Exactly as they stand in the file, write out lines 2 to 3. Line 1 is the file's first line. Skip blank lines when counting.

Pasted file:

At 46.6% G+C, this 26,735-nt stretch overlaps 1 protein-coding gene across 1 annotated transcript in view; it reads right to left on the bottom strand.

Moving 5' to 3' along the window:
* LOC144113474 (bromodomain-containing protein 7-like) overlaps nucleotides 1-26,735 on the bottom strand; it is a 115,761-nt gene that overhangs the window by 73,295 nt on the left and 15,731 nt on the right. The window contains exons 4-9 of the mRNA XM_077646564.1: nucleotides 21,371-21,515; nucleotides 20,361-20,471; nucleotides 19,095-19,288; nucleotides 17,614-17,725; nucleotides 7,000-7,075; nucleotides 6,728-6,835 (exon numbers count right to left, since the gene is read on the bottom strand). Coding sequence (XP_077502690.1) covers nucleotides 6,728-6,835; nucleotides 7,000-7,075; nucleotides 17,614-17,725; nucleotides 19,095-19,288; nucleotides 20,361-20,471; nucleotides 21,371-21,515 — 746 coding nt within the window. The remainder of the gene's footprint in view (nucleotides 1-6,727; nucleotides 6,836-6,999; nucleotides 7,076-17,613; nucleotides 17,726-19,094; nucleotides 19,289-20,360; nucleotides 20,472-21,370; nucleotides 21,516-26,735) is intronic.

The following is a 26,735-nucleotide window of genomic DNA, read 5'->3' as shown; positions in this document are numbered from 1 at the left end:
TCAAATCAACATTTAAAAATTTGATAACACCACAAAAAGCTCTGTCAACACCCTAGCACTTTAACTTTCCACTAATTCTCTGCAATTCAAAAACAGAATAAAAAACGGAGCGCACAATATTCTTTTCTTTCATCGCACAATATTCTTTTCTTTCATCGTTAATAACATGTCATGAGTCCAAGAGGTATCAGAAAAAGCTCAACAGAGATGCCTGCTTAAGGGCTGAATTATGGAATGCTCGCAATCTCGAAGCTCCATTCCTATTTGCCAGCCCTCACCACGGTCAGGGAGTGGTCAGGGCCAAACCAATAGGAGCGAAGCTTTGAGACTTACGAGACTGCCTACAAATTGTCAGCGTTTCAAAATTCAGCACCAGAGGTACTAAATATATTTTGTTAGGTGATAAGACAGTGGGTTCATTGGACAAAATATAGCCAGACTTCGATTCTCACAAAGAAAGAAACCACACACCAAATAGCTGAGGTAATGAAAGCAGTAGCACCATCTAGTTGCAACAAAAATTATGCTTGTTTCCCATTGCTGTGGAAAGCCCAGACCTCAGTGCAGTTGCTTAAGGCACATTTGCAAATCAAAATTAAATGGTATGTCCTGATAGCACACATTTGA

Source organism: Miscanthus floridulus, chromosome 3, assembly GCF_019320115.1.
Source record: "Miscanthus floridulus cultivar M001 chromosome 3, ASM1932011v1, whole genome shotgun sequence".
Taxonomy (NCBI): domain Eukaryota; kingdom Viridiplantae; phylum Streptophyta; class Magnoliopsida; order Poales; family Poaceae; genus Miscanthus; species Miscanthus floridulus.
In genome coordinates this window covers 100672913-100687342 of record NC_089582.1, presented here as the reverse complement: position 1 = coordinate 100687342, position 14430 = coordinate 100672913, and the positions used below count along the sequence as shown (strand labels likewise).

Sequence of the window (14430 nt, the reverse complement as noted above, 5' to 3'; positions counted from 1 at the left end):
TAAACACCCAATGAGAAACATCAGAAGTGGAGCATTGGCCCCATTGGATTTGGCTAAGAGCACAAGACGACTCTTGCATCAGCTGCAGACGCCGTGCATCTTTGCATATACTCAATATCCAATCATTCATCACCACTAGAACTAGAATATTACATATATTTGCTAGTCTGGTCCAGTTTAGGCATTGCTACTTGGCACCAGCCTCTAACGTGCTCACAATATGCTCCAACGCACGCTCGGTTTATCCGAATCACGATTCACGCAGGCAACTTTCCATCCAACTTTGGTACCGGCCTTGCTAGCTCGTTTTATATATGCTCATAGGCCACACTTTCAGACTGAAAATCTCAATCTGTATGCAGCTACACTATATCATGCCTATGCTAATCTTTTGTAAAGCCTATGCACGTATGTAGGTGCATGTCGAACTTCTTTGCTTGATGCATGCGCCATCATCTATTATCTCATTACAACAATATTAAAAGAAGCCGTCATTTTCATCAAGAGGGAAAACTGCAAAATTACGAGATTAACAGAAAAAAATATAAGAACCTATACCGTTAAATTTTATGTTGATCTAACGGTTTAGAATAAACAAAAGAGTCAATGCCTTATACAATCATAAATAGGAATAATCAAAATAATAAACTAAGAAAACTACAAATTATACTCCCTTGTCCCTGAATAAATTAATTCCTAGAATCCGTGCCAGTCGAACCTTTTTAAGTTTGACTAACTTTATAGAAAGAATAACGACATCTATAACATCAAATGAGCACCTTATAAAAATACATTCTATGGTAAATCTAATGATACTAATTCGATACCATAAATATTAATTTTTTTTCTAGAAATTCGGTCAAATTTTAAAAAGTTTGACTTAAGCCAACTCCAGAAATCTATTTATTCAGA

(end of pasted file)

Moving 5' to 3' along the window:
* LOC144113474 (bromodomain-containing protein 7-like) overlaps nucleotides 1-26,735 on the bottom strand; it is a 115,761-nt gene that overhangs the window by 73,295 nt on the left and 15,731 nt on the right. The window contains exons 4-9 of the mRNA XM_077646564.1: nucleotides 21,371-21,515; nucleotides 20,361-20,471; nucleotides 19,095-19,288; nucleotides 17,614-17,725; nucleotides 7,000-7,075; nucleotides 6,728-6,835 (exon numbers count right to left, since the gene is read on the bottom strand). Coding sequence (XP_077502690.1) covers nucleotides 6,728-6,835; nucleotides 7,000-7,075; nucleotides 17,614-17,725; nucleotides 19,095-19,288; nucleotides 20,361-20,471; nucleotides 21,371-21,515 — 746 coding nt within the window. The remainder of the gene's footprint in view (nucleotides 1-6,727; nucleotides 6,836-6,999; nucleotides 7,076-17,613; nucleotides 17,726-19,094; nucleotides 19,289-20,360; nucleotides 20,472-21,370; nucleotides 21,516-26,735) is intronic.